Malaita Island

Lars Alfredson
Thu 6 Aug 2015 10:00
pos 8:51.08S 160:44.05E
Tuesday 3rd of August

2015-08-03 Malalita   Dawn saw us off Auki, lining up with red lead-in lights that directed shipping through the reef. Just to be sure we hung off for half an hour until the sun was high enough to see the reef and get our bearings.

Motoring into the bay we anchored near the lead-in lights off a large modern dock before launching the dinghy and heading to town. Where we landed the bottom is covered in plastic bags and garbage, yuk, but manage to step directly off the dinghy onto shore.

On the walk into town we pass a lot of small wooden stalls selling beetle nuts to the sound of heavy beat music coming from a pickup parked nearby, before joining the main road. The road in fact would make an ideal tank testing ground with pot holes capable of swallowing a medium sized bus.

Doing a recce around the town we find the Bank and an ATM that willingly spits out cash, a Bakery where the bread will be ready in another hour, and Bottle Shop that has Gin and Wine as well our favourite cheese.

So it’s off to the market, in fact there is another fenced area full of stalls all selling beetle nuts before we enter large concrete covered market (Donated by the Japanese) selling Kumaras (sweet potatoes), bananas, mangoes, more onions as well as aubergines. No lemons or limes but we have lime cordial for our Gin.

Back for the bread, but if we want it sliced we’ll have to wait another half hour while it cools, so next to the Bottle Shop. The spirit prices are incredible, £50 for gin and rum so we ration ourselves to two bottles. Wine is £13 a bottle and we clean them out of the decent stuff as they only have 12 bottle.

 A case of tonic (Schweppes, made in Indonesia) and some cheese completes our purchase. Meantime Shan had gone back to the Bakery and picked up our bread and some butter

Returning, the tide has receded and we manage to find a sandy patch of bottom free of the filth to wade out and launch the dinghy into deeper water.

Returning we set off down the Langalanga Lagoon, a long strip of water contained by a large reef on one side and the mainland on the other, interspersed with islands and reefs forming a central channel.

It’s reasonably well marked for the first couple of miles, but disconcertingly the chart goes blank and everything is blank for the next few miles, only resuming at the far end of the channel. As we motor cautiously down we discover it is quite well marked so are able to progress relatively easily.

About three quarters of the way down, the mangroves have now populated and taken over the reef. At about one o’clock we pull in alongside them and anchor in their shelter. Lunch and fall into our bunks exhausted, to recover from our long battle with the ocean, third world shopping and a sleepless night.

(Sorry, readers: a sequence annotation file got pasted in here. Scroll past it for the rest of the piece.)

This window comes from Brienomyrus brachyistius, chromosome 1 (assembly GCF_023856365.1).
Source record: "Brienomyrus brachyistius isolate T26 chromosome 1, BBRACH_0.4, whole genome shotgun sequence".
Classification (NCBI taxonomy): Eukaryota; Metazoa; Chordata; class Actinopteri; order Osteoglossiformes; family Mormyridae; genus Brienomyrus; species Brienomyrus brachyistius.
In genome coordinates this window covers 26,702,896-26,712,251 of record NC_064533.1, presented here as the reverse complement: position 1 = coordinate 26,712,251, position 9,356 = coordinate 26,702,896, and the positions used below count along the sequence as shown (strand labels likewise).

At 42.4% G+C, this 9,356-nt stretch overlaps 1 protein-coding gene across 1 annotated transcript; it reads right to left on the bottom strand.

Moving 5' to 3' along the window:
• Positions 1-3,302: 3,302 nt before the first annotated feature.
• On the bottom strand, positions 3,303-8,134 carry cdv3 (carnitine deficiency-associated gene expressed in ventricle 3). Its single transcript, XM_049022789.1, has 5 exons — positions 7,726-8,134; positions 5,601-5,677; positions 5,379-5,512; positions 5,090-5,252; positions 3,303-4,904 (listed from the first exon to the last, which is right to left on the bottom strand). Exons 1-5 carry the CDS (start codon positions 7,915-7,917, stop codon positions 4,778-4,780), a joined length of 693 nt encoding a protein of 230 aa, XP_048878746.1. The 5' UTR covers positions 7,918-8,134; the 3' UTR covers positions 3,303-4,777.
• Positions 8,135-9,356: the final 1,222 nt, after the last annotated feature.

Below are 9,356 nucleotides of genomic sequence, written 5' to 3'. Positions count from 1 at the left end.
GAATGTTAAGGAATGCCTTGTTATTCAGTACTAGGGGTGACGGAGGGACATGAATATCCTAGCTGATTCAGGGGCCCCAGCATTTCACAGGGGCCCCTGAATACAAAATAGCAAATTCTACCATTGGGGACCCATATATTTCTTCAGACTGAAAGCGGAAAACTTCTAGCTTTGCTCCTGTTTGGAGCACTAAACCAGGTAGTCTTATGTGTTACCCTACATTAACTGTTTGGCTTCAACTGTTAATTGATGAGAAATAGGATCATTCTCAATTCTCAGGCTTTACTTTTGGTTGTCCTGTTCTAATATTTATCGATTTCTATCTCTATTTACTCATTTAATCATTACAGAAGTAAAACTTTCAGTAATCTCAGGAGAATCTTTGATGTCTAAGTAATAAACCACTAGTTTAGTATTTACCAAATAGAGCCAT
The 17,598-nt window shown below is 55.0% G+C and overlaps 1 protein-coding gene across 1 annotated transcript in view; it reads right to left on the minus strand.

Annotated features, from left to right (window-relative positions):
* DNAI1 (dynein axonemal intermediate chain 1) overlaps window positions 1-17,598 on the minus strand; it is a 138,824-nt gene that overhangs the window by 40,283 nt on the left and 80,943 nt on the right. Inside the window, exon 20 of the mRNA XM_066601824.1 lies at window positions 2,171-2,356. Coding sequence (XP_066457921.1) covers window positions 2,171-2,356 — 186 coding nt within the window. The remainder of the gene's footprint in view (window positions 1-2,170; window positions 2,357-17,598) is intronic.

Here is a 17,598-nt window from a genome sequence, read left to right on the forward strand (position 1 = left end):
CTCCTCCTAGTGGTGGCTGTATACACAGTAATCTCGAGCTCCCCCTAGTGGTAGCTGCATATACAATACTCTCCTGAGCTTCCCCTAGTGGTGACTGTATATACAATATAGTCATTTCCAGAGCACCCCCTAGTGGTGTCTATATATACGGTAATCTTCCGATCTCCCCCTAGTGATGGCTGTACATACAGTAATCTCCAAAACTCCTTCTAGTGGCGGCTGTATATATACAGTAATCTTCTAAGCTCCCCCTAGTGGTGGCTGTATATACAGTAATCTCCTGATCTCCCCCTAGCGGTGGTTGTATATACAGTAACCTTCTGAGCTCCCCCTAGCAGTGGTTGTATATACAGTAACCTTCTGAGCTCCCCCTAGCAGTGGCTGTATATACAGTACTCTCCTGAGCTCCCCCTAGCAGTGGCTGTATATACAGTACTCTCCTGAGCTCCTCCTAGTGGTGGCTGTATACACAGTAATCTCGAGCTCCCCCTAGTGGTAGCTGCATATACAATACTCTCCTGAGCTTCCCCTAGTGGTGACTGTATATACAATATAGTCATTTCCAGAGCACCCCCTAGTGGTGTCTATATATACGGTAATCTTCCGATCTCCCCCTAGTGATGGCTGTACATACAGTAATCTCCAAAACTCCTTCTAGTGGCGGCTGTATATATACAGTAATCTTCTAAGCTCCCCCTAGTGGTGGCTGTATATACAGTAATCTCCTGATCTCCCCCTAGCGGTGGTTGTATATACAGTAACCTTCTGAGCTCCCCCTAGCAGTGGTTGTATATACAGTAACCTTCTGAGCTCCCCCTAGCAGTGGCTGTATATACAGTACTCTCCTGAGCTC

When I finally wake and having got my brain in gear, I start Blogging. Reaching for my net book which runs my navigating programme which is parallel with Lars’s, I go to check on the correct names of the places we have visited and cannot find it.

Soon we’re all searching for it. Impossible it’s nowhere to be found, so we call halt hoping it will magically reappear later.

Soon the dugouts start arriving. First two very giggly girls and as word spread whole families, with kids as small as two sitting in bows like little naked Buddahs completely confident in their craft but reduced to tears at the sight of these strange white people.

As school finishes we have the usual run of visitors and one them advises us that the approaching canoe contains a teacher from the junior school nearby. I’m below showing Colin, a very studious young man, around the yacht when I get a call to come on deck.

William, the teacher has asked Lars if we are missing anything, to which we confirm in the positive. Apparently he and his friend Francis are aware someone has been on board and stolen something, “Leave it with me,” says Francis. Encouraged we agree to meet him tomorrow as he assures us it should be resolved.

We are very shocked and disappointed, probably as much as they are that such a slur should be put on the village. But at least my sanity is no longer called into question and we hope for the best.

By around 6 pm we must have “Lolipoped” every child in the village when one last family canoe arrives with Prudence and her daughter. She has the most beautiful shell necklaces she wishes to sell and after some hard bargaining $50 and a bag of rice are exchanged for a couple of pieces.

Shan thinks I bargain to hard and smitten with conscience rushes up with a top for her making both of them feel better I guess!

Others are not so grateful.  A young muscular, tattooed youth asks if we have a football. Surprise, surprise! Lars goes rooting and appears with a shiny new ball, but this was sneered at as being too light for football. Take it or leave is the deal, in fact you can give us one of those shells you wanted to trade for it. Deal done.

Finally all are sent home and we settle down to “Happy Hour” with our gin, dinner and a read, exhausted after all that entertaining.



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